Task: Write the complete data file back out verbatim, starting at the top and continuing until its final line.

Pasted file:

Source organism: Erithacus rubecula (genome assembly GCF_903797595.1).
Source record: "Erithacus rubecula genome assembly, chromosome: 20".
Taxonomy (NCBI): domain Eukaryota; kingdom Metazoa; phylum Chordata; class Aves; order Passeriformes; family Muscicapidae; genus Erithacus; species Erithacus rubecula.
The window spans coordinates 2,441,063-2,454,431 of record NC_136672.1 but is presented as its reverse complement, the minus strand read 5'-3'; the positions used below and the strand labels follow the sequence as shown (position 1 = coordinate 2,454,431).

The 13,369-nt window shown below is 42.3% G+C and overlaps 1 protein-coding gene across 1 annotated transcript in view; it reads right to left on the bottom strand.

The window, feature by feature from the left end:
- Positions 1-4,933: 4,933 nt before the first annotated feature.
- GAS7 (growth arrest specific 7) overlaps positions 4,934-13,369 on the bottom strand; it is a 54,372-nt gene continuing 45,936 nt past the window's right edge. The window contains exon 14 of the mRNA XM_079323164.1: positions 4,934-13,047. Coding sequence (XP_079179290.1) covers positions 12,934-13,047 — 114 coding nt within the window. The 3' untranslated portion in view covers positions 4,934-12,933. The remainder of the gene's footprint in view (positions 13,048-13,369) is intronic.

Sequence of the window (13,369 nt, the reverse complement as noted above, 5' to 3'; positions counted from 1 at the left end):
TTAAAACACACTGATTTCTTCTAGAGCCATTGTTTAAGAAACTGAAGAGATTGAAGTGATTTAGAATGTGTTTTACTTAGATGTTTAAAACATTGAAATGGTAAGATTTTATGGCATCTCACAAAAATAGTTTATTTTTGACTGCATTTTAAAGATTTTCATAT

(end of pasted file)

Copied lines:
Source organism: Erithacus rubecula (genome assembly GCF_903797595.1).
Source record: "Erithacus rubecula genome assembly, chromosome: 20".
Taxonomy (NCBI): domain Eukaryota; kingdom Metazoa; phylum Chordata; class Aves; order Passeriformes; family Muscicapidae; genus Erithacus; species Erithacus rubecula.
The window spans coordinates 2,441,063-2,454,431 of record NC_136672.1 but is presented as its reverse complement, the minus strand read 5'-3'; the positions used below and the strand labels follow the sequence as shown (position 1 = coordinate 2,454,431).

The 13,369-nt window shown below is 42.3% G+C and overlaps 1 protein-coding gene across 1 annotated transcript in view; it reads right to left on the bottom strand.

The window, feature by feature from the left end:
- Positions 1-4,933: 4,933 nt before the first annotated feature.
- GAS7 (growth arrest specific 7) overlaps positions 4,934-13,369 on the bottom strand; it is a 54,372-nt gene continuing 45,936 nt past the window's right edge. The window contains exon 14 of the mRNA XM_079323164.1: positions 4,934-13,047. Coding sequence (XP_079179290.1) covers positions 12,934-13,047 — 114 coding nt within the window. The 3' untranslated portion in view covers positions 4,934-12,933. The remainder of the gene's footprint in view (positions 13,048-13,369) is intronic.

Sequence of the window (13,369 nt, the reverse complement as noted above, 5' to 3'; positions counted from 1 at the left end):
TTAAAACACACTGATTTCTTCTAGAGCCATTGTTTAAGAAACTGAAGAGATTGAAGTGATTTAGAATGTGTTTTACTTAGATGTTTAAAACATTGAAATGGTAAGATTTTATGGCATCTCACAAAAATAGTTTATTTTTGACTGCATTTTAAAGATTTTCATAT